Waiting for news, Nancy Reagan sat with Sarah Brady, whose husband Jim had also been shot in the attempt on the President’s life.

As we waited, I looked out the window and saw how, in the buildings all around the hospital, people had thrown sheets out the window saying things like GET WELL, MR. PRESIDENT and WE LOVE YOU, MR. PRESIDENT. Every now and then, a nurse would come and report to me on Ronnie’s progress. At first, the doctors were having trouble finding the bullet, which was a devastator bullet, the kind that explodes inside. One time, the nurse came and said, “We just can’t seem to get it out. We may just have to leave it in.” Well, that didn’t sound so good to me. And then another time, she said, “They’ve found it, but the doctor is having a hard time removing it–it keeps slipping from his fingers.” Finally, she came back and told me that the doctor had gotten it out, but I almost lost him then. The bullet had been lodged an inch from Ronnie’s heart.

We were lucky–we didn’t realize how lucky, in fact–because when Ronnie had arrived, all the doctors were in the hospital for a meeting. No one had to be called in. Everyone Ronnie needed was right on hand, and there was no waiting. …

I wanted to stay there all night, but the feeling was that it would be better for the country if I left and went back to sleep at the White House. Otherwise, people would have assumed the worst and there would have been panic. As it was, Ronnie’s aides had to do all they could to calm the country down. The briefings made to the press were partial, to say the least. The assassination attempt was really a much closer call than people were led to believe at the time. Everyone was trying not to frighten the people in the country, but the fact was, Ronnie almost died. It was a miracle that he didn’t. And I knew all along how serious things really were. …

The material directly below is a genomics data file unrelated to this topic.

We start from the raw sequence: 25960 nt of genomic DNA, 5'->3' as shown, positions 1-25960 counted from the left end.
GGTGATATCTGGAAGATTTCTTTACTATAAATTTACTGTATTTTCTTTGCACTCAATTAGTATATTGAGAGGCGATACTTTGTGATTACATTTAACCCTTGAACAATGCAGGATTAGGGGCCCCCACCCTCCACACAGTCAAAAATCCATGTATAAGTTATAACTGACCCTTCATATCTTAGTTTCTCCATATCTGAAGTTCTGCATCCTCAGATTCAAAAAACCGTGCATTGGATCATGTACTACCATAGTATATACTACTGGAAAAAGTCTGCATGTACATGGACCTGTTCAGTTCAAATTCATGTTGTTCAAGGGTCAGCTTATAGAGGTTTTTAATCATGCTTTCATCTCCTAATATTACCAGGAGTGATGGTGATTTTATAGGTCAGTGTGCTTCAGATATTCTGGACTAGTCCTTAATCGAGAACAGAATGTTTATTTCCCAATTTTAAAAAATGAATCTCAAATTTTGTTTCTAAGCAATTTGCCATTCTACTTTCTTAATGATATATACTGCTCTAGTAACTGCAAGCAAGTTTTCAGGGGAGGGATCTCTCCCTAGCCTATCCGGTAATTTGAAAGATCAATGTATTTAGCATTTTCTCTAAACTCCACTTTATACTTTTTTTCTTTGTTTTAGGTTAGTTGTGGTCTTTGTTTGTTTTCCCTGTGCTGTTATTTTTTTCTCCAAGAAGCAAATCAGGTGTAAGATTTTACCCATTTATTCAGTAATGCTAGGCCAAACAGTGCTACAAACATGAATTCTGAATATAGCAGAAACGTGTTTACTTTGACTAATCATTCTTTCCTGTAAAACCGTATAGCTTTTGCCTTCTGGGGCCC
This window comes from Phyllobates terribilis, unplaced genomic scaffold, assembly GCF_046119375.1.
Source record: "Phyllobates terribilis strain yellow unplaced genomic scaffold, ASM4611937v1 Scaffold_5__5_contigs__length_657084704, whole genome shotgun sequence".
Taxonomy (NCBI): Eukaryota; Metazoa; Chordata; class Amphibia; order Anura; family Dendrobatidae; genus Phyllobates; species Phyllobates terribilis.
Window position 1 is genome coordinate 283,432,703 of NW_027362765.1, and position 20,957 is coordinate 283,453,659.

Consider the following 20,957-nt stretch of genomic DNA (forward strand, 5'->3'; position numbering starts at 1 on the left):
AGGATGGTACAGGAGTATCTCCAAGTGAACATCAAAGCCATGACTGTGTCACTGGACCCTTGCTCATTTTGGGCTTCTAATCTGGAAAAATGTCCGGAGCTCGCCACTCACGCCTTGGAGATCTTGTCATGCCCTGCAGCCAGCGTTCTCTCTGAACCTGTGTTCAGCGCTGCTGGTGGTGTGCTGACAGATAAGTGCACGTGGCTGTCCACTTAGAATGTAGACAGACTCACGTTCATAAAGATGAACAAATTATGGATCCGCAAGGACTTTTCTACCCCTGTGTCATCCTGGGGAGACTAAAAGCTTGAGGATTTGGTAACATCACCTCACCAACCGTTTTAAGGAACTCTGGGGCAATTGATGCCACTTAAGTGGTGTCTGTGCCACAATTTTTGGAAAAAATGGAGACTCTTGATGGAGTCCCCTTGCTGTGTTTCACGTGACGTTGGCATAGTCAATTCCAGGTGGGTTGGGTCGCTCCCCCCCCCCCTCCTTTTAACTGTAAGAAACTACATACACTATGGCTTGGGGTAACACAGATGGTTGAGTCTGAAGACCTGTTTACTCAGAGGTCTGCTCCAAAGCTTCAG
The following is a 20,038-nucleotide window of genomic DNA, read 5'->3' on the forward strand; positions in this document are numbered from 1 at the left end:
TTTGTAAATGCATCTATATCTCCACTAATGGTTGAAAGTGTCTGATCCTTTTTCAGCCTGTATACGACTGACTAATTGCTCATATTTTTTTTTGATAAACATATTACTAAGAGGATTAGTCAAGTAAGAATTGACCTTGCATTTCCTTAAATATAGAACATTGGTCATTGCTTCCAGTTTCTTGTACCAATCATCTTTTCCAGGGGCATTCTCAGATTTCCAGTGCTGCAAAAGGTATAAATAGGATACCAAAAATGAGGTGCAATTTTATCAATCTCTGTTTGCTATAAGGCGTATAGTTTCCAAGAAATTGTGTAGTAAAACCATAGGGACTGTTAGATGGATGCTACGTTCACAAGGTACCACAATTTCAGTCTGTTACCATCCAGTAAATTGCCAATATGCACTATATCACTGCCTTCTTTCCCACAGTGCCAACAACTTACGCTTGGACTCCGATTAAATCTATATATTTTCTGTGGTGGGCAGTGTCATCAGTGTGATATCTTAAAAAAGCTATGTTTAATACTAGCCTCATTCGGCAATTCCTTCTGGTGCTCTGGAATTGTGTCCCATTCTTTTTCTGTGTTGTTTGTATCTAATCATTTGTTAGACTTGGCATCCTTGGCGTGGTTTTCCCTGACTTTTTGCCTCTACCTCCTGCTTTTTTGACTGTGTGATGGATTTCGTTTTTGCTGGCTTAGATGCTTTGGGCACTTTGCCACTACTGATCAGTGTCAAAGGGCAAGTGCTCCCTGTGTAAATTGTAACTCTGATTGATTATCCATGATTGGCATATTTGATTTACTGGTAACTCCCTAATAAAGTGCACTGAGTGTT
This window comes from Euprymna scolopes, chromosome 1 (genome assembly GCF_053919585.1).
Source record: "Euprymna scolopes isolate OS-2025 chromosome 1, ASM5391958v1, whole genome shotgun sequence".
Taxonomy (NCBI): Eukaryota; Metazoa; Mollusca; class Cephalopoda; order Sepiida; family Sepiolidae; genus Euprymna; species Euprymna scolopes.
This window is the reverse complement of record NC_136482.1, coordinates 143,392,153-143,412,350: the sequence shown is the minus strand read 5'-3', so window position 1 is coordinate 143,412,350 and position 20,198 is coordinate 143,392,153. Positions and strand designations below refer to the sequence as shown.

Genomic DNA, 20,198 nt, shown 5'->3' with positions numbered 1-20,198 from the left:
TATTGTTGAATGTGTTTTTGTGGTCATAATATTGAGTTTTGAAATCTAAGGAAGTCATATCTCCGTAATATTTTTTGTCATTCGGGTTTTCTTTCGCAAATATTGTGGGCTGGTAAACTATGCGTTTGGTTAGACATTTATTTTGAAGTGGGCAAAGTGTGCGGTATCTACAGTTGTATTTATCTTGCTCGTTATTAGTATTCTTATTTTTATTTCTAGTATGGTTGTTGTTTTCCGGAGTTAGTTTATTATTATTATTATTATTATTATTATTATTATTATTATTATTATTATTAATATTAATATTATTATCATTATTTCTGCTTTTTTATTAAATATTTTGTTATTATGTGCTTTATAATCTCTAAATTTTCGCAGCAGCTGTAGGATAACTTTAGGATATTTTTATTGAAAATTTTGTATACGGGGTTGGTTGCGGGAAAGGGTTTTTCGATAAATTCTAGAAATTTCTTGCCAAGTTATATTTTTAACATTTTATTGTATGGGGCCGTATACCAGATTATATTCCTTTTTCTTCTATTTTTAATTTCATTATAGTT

Needless to say, I was terrified. After the shooting, every time Ronnie walked out the door to make a public appearance, my heart would stop–and it wouldn’t start again until he came back home safely. Ronnie knew how scared I was. But if he was frightened too, he never let me know it. As always, he was cheerful and optimistic. God had spared him, he believed; there had to be a reason why. By making jokes…he tried to take the edge off my fear.

The Reagans wave from the White House after Pr...

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Who could fault the First Lady’s hovering over the President thereafter? No wonder her seeming control of his life, personal and public, for which the media liked to criticize her. I know because they had me convinced she was running the country with her husband, an unofficial cabinet member, as was constantly written and spoken of in the news. How the spinmeisters love to slant the facts. Readers, beware!

Fast forward to July 1989, after the Reagans had left the White House. Visiting with friends Betty and Bill Wilson at their ranch in Mexico, the President went riding. An accident occurred.

Ronnie had been thrown off his horse. He was riding with some other men, going up an incline, when one of the ranch hands had hit something that made a loud noise and spooked Ronnie’s horse.

The horse reared once, and Ronnie stayed on. It reared a second time, and Ronnie stayed on again. Two Secret Service men tried to move in and calm the horse, but they couldn’t do it. The horse reared a third time, bucking so hard that Ronnie fell off and hit his head on the ground, miraculously missing the jagged rocks all around.